I promise that there was a moment where it all made sense. But I still can’t tell you why, or how. I can only tell you that it did, and that I went. One crisp January morning I departed England and boarded a one-way flight to an Island I’d never heard of, to witness a current humanitarian crisis and volunteer in a refugee camp.
The island was Lesvos, Greece – just 10km off the coast of Turkey, and it was midwinter. In 2015 alone, 1,015,078 refugees arrived via sea in the Mediterranean. 5,022 were reported dead or missing.
In my imagination, I pictured a tiny chunk of land, devoid of houses and desperate limbs swimming in seas of mud. I had decided I was going before I even knew which country this island was on. With a background in emergency medicine, I knew I could contribute – I just had no idea how.
The plan was to test the waters, lend a hand for a week. As soon as I arrived I extended that to a month. By the time that my three month visa was up, I was still there. Clawing desperately for ways to stay, but ultimately leaving the country with a crushing case of a broken heart.
Still, somedays I think I could’ve stayed forever.
I spent only ninety days, but it’s a different world out there. Time stands still and moves in different ways. My three months felt like I had lived five lifetimes within it. With every moment that passes since I left, the pull to return is stronger. Most heartbreaks heal with time, but not in this case.
There is still so much story to tell, to share, to process. It’s been three years and this story continues to unfurl inside of me. This is by no means conclusive, there are people, places, stories, tragedies and hope for me left to share in longer form. But here lies what is only the beginning of my brief time spent witnessing what can only be described as a humanitarian crisis.
These are all blogs I wrote at the time, in the moment. Some edited for context, but none written with the power of hindsight. Please feel free to reach whichever calls to you, or to follow the journey from the beginning, start from the first and work your way through.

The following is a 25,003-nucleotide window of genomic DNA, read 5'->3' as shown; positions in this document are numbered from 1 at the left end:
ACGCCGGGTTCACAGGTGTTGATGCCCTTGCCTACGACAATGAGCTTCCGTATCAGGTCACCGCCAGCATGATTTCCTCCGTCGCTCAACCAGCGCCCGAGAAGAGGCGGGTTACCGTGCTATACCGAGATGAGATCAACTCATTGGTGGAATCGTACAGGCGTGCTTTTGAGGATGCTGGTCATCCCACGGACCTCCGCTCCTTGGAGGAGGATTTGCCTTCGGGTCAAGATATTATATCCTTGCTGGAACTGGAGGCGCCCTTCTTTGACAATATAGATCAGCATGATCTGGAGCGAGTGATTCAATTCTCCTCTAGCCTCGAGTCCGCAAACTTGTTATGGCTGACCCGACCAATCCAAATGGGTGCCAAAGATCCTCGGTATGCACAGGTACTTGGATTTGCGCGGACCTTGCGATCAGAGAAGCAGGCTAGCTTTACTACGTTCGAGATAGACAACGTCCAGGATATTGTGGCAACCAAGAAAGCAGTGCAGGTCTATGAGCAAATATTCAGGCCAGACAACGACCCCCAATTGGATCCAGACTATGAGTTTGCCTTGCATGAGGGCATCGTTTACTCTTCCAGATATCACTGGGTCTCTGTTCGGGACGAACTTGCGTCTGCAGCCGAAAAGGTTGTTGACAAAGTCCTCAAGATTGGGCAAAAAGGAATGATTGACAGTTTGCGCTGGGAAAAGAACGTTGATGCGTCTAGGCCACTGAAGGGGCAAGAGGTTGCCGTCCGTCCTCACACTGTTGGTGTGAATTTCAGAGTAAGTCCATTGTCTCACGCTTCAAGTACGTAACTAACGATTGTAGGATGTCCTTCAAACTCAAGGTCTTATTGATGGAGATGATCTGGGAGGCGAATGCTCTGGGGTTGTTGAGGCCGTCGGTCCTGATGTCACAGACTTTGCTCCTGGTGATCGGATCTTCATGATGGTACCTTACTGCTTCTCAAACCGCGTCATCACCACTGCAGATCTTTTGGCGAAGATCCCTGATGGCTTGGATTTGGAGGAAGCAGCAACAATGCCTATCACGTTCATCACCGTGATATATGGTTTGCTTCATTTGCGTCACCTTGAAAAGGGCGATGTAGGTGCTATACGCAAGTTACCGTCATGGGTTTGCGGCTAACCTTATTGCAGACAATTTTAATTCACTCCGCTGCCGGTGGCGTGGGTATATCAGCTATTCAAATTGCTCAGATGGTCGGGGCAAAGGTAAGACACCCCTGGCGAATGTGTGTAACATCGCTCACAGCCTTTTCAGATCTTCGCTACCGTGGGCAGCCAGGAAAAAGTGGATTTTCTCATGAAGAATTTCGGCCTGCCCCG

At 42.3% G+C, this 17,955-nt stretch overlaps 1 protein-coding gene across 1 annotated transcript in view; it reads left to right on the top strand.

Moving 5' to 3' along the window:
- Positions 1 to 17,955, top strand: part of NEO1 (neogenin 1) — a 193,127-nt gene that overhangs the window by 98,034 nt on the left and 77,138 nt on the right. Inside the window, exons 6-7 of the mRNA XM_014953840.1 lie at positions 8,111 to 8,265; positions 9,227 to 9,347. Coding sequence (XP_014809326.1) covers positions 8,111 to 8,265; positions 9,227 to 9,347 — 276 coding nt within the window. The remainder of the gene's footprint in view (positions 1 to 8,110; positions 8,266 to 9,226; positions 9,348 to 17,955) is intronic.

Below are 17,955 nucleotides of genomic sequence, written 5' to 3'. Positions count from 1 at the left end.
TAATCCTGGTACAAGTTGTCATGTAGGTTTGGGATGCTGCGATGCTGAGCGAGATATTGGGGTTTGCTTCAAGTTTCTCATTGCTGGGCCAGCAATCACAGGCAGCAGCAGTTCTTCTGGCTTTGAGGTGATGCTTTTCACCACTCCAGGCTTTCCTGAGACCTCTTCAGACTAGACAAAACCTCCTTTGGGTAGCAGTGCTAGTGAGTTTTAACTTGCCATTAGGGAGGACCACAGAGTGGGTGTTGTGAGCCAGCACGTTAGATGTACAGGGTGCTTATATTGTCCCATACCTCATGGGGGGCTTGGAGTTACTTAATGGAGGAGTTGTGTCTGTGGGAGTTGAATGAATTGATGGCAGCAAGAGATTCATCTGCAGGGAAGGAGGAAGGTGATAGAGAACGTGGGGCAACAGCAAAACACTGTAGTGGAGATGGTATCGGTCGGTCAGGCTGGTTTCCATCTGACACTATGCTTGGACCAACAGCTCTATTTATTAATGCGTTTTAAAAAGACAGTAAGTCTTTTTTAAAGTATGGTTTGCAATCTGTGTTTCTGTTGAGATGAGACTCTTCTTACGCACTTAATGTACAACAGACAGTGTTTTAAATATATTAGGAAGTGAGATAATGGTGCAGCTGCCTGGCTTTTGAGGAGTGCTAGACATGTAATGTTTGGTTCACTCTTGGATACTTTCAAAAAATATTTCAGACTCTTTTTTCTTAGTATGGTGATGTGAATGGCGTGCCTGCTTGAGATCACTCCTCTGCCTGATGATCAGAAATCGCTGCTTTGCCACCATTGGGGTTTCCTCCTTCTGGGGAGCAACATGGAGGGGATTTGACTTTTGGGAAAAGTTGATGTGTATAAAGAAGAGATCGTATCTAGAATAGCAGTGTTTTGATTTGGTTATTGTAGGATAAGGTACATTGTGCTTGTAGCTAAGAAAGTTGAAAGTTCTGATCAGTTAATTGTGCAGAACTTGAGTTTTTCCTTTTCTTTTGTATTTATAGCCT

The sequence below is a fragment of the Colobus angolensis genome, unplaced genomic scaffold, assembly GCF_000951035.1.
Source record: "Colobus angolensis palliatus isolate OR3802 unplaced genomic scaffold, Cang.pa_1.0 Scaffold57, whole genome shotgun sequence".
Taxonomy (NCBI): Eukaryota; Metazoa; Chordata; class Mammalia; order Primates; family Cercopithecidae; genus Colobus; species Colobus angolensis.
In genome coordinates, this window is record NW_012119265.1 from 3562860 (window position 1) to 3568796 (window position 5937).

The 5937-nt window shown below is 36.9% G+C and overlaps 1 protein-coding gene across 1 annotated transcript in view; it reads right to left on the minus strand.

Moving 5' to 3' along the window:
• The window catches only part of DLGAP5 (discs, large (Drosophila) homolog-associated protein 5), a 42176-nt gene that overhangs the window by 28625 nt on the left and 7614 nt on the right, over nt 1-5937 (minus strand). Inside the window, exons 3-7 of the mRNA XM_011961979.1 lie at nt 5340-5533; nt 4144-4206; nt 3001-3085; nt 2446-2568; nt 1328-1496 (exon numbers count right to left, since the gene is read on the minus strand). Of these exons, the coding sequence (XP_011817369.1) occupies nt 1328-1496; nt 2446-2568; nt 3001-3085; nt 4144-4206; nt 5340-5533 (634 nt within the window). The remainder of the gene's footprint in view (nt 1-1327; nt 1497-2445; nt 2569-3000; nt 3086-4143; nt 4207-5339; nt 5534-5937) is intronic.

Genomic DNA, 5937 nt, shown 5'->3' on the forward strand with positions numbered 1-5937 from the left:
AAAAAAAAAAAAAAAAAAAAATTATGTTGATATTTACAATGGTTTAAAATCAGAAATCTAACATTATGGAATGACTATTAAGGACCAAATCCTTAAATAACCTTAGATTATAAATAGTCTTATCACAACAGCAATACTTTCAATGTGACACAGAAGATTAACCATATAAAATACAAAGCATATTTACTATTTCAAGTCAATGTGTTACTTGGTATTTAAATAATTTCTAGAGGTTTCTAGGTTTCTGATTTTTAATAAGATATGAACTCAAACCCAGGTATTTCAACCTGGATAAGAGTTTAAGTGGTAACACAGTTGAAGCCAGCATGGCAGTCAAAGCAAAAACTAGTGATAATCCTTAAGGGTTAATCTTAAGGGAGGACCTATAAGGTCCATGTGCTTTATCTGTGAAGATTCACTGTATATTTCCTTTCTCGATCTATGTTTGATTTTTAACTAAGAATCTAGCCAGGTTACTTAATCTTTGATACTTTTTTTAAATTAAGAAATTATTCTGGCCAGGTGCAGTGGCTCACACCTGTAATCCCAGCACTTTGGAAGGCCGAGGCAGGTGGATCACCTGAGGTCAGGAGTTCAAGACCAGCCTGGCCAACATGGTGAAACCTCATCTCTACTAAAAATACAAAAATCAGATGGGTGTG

In the Beginning, Crisis Awaits.
In the beginning, I flew into Athens and caught a ferry over to the Island of Lesvos, 10km of the coast of Turkey. It was here I would experience two very different refugee camps – the beloved former summercamp Pikpa, and the much larger former-prison of Moria.
Working Beach Rescue
Within a few days I’d settled in, and spent a month with my time between overnight beach rescue work and a very special small refugee camp.
Moving to the Mainland
After a month on the island, I moved to mainland Greece to work for two months at the Greece/Macadonia border in considerably larger and less structured refugee camp holding upwards of 10,000 people at once, and a post-apocolyptic gas station turned makeshift transit camp.
A Humanitarian Crisis: On Reflection
After three months, immigration dictated that I had to leave. With a heavy heart I made my way north into Bulgaria to integrate, process, and reflect on what to do next. It’s difficult to know what the solution is to such a large scale humanitarian crisis, and everyone has their own theories. I don’t have the answers (or even one of them) but I hope through more visibility and compassion we can all worth together towards a solution.